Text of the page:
Music and the cathartic art of losing control
That is the brave cover artwork for saxophonist Sonny Simmons' new album Nomadic: brave because there is no typography identifying album title or artist. Sonny Simmons was born in Sicily Island, Louisiana in 1933. He was a prominent figure in the avant-garde free jazz scene of the 1960s, but personal problems left him homelessness and busking on the streets of San Francisco for years. His career reignited in the 1990s when a French club owner heard him busking and hired him. He went to Paris in 1995 where his music subtlety changed direction. To paraphrase reviews of his recent albums, Sonny Simmons plays jazz with teeth, but it won't bite you; it dispenses with the dissonance and weirdness of 60's free jazz, but retains the passion and creativity of his early recordings.
On Nomadic he is joined by the French trio intriguingly named Moksha Samnyasin - which translates roughly from Sanskrit as detached enlightenment. Moksha Samnyasin comprises bass, percussion/electronics and sitar, and as the powerful artwork suggests, the album is a cathartic blend of psychedelic rock, free jazz, and experimental drone metal. (There is questionable copyright auditioning of complete album via this link.) If you really want to blow your comfort zone out the window try Atomic Symphony which features Sonny Simmons jamming with the rock/free-jazz fusion Norwegian Crime Time Orchestra and sixty-five musicians from the National Norwegian Radio Symphony Orchestra; experience the art of losing control by auditioning the Atomic Symphony via this copyright legal link.
With external paths closed, lockdown listening and reading have led me inwards. Sonny Simmons' album was one of the riches discovered on that path, another was The Art of Losing Control, a contemporary guide to the philosophy of human ecstasy by Jules Evans. In the introduction Jules Evans offers a quote from Susan Sontag very relevant to our present pandemic predicament. This warns of the "traumatic failure of modern capitalist society...to satisfy the appetite for exalted self-transcending moments...The need of human beings to transcend 'the personal' is no less profound than the need to be a person, an individual. But this society serves that need poorly". In a thought-provoking chapter on the role of the arts in the search for transcendental ecstasy Jules Evans explains that:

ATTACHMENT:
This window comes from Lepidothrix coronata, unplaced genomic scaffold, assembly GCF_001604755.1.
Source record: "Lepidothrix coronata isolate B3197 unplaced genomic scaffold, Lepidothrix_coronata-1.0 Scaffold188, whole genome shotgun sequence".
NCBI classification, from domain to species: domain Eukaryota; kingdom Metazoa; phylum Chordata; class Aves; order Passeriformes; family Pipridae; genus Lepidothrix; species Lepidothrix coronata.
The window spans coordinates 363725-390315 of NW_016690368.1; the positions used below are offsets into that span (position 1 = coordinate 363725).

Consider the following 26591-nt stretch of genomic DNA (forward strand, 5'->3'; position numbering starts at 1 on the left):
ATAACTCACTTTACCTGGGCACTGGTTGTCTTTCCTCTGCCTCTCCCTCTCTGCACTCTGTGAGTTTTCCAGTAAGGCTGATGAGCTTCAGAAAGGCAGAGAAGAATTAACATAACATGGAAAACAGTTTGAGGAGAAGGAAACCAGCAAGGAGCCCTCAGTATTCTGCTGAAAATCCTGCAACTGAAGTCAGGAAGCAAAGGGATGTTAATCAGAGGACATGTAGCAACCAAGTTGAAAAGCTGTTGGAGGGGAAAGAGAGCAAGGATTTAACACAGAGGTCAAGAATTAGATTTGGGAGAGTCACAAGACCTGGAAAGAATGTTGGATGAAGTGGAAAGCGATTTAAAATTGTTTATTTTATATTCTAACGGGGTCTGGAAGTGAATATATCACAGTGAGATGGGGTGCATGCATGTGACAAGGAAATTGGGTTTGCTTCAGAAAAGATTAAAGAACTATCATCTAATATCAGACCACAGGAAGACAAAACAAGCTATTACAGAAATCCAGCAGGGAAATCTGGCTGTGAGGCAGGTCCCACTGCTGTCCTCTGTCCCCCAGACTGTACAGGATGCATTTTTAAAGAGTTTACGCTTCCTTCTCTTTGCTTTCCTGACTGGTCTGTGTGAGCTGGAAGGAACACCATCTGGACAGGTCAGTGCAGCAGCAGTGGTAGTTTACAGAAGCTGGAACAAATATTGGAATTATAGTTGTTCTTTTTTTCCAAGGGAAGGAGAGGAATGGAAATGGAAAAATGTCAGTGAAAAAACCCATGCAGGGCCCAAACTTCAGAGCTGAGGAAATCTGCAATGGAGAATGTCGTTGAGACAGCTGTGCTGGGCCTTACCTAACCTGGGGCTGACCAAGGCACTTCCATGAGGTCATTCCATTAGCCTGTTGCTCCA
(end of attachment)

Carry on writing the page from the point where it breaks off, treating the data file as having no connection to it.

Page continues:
The arts, according to Jung, enable us to communicate with our subliminal mind via the dream-language of symbols, metaphors, and myths. Because the arts bypass rationality and communicate with the subliminal mind, they can be tremendously healing and cathartic, sometimes more so than rational philosophy. They transport us beyond the shed of our ego-construction and help us confront what lies beyond.Jules Evans tells us that the arts take us beyond our ego bunkers to deliver cathartic revelations - what Paul Tillich describes as "an ecstatic experience of the ground of being that shakes, transforms or heals". By contrast entertainment builds and reinforces the ego bunkers built around personal comfort zones. Quite rightly the case is currently being made for emergency funding to help the culture sector recover from the impact of COVID-19, and theatre director Sam Mendes cogently argued this in a recent Financial Times article. But for this argument to hold water the classical music industry in particular must beware of losing its artistic raison d'être of satisfying the appetite for self-transcendental experiences, and there is a very real risk of this happening in the current unseemly haste to turn great music into just another household utility available 24/7 by clicking on a smartphone.
Many of classical's great and good who gleefully tweeted Sam Mendes' admirable article did so from the well-defined comfort zone of their personal ego bunkers. They were oblivious to the blindingly obvious, namely it is difficult to argue that classical music is in dire financial straits when a UK music director is demanding his own new London concert hall costing £300 million and America's top five classical music directors earned an eye-watering US$11.6 million in 2018. Classical music undoubtedly has financial problems; but the biggest of these is the inequality between the celebrities and rank and file musicians. Until celebrity ego bunkers are dismantled and glaring remuneration inequalities are removed, classical music's plea for special financial treatment is hard to support.
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